Harlan Ellison is considered one of science fiction’s grand masters and I’ve heard praise for the title story in this collection, so I decided to give it a try.
“I Have No Mouth & I Must Scream” doesn’t have much of a plot. Basically, four men and one woman are being tortured by an artificial intelligence the whole time. The woman has sex with all the men even though they beat her and ignore her cries.
“Big Sam was My Friend” is about circus performers with psychic powers performing on an alien world. Big Sam saves a woman from being offered up as a virgin sacrifice and she thanks him by condemning him to death because woman are awful.
“Eyes of Dust” takes place in a world where ugliness is not tolerated. An ugly person named Person is put to death for being ugly.
Two men and a woman crash land on a planet in “World of the Myth”. The ant-like creatures who share a hive mind were interesting, however, the narrator blames a rape victim for being raped and lets us know how horrible he thinks she is.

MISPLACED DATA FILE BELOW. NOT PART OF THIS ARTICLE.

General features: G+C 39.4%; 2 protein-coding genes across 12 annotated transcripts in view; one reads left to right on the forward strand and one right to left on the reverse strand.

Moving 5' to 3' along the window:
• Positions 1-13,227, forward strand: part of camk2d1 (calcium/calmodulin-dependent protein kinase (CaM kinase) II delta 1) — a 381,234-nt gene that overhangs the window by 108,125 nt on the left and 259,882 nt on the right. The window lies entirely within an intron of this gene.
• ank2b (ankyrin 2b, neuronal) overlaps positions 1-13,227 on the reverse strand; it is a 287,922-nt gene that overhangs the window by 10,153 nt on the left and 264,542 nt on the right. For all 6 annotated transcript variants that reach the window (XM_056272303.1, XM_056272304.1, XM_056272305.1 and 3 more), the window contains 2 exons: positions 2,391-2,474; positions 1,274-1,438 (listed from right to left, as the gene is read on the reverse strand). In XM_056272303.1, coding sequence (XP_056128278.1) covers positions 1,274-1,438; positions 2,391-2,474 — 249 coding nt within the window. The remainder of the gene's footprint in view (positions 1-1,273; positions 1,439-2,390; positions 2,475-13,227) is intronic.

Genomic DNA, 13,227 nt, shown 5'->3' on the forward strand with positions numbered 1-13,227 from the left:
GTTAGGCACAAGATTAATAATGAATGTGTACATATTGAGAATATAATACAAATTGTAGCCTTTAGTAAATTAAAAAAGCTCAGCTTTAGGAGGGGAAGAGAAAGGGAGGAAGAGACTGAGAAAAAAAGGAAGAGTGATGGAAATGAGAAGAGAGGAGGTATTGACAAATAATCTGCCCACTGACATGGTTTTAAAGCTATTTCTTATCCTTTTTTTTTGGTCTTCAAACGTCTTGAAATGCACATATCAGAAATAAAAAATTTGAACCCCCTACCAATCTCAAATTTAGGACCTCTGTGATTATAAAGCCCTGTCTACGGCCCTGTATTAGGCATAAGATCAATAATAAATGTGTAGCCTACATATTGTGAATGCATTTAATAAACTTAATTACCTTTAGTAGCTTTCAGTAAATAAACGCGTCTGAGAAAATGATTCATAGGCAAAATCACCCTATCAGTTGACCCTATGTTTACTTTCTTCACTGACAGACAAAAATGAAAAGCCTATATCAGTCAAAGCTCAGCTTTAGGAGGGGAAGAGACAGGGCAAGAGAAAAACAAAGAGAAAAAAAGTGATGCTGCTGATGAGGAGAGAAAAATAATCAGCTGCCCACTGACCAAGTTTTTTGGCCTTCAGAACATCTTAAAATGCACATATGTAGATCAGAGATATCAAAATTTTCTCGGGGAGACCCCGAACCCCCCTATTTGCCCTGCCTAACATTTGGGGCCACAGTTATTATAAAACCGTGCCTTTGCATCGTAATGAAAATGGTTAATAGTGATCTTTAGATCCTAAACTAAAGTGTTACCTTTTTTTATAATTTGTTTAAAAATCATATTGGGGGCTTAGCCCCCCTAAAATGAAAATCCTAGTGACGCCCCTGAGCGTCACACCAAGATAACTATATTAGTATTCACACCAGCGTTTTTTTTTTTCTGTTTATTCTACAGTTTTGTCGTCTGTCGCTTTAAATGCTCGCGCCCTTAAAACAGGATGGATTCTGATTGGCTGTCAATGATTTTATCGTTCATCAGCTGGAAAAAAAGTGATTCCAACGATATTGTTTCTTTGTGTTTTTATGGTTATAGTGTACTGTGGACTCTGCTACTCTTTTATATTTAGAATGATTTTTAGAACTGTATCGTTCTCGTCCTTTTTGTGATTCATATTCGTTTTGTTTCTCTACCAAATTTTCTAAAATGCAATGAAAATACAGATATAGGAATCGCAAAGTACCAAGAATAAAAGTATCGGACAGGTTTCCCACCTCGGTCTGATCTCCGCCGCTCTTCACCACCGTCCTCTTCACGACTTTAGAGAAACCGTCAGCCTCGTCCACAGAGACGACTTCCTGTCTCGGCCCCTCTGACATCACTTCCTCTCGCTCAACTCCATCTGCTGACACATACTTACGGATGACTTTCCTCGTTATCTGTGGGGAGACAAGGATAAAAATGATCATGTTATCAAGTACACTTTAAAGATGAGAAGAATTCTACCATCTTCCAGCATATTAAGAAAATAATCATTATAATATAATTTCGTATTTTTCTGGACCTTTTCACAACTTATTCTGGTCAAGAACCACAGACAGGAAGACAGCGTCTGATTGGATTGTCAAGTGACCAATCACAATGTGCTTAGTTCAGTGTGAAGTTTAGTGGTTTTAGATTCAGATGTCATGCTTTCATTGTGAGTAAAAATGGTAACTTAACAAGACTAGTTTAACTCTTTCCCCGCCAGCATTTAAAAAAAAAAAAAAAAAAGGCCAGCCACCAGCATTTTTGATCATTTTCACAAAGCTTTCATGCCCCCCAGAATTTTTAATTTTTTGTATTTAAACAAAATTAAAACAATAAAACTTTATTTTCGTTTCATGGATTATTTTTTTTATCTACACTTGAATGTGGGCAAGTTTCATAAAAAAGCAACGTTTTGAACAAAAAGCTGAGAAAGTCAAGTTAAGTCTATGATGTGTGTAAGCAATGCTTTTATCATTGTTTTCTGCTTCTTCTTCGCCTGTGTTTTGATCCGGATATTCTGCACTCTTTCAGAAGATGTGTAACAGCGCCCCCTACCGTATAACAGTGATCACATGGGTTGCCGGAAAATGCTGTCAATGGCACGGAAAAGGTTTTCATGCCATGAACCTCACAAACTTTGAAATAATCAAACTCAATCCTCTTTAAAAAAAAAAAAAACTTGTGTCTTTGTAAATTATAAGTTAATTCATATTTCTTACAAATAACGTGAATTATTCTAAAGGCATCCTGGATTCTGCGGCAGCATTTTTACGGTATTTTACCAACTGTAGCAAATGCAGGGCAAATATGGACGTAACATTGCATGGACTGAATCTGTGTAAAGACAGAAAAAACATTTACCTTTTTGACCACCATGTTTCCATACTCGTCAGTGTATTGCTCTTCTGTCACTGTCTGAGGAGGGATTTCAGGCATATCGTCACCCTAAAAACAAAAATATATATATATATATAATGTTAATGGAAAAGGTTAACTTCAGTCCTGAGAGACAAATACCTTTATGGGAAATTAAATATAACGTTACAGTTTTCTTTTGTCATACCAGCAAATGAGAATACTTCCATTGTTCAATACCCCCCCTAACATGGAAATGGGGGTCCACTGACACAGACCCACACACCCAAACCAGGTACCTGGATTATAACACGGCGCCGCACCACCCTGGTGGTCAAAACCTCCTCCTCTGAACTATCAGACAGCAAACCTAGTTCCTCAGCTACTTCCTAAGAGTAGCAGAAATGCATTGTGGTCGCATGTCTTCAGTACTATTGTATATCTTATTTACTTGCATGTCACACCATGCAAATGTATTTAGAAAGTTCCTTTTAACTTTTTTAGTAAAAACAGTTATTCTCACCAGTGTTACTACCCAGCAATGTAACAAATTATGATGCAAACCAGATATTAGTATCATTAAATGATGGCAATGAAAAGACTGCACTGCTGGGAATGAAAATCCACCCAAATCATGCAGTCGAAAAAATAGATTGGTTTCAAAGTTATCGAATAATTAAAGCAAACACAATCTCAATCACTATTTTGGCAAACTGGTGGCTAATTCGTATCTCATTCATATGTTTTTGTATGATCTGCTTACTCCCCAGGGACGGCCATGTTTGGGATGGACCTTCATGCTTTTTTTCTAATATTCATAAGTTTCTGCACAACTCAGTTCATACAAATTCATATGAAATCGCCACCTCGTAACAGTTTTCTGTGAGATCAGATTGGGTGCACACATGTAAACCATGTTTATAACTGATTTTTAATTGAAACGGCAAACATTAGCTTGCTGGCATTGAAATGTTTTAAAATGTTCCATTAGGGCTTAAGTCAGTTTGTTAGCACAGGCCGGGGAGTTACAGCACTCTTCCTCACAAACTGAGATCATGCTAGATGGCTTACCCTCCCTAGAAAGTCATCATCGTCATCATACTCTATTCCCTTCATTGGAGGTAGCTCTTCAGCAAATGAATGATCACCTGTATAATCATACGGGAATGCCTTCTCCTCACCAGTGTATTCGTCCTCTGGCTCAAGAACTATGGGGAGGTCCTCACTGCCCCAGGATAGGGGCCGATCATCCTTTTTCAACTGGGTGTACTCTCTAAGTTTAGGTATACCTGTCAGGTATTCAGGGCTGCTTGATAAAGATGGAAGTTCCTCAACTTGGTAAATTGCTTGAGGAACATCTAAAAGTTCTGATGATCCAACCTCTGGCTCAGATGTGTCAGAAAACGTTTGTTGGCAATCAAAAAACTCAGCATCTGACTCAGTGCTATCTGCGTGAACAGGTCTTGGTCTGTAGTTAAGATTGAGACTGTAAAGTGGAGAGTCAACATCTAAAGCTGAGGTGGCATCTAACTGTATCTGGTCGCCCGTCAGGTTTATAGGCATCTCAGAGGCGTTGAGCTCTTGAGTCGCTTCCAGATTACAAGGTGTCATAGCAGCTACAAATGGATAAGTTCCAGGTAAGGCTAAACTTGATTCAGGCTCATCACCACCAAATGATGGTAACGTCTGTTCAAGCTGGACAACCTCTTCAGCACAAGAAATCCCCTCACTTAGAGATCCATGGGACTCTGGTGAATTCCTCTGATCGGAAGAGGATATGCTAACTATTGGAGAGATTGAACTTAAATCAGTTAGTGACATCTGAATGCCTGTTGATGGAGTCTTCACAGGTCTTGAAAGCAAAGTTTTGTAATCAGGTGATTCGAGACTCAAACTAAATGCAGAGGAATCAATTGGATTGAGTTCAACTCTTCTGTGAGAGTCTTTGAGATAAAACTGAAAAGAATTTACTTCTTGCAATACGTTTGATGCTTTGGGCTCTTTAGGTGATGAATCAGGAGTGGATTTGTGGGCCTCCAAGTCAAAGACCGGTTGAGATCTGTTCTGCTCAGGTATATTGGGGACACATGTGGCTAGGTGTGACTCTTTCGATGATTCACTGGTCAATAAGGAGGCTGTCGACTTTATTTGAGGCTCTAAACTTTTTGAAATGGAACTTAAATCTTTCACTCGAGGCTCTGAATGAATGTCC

In “Lonelyache”, a recently divorced man dreams of murdering people and treats a series of women badly. In the introduction, Ellison tells us this story is pretty much autobiographical, which doesn’t come as a big surprise.
“Delusion for a Dragon Slayer” features a man who is tasked with slaying a monster as an afterlife test. The damsel in distress, however, gets seduced by the monster which utterly disgusts him.
“Pretty Maggie Moneyeyes” is about a dead sex worker trapped inside a slot machine who falls in love with some random dude and lets him win 19 jackpots in a row. The most unbelievable thing about the story is the casino owner doesn’t take the slot machine off the floor after the second jackpot. In the end, the disembodied sex worker betrays the man because that’s what women do.
Except for “Eyes of Dust”, the moral to all these stories is women can’t be trusted, not surprising coming from the man who sexually assaulted Connie Willis during the 2006 Hugo Awards ceremony when she was presenting him with an award. Based on this collection, I have no idea why Ellison is considered one of science fiction’s grand masters.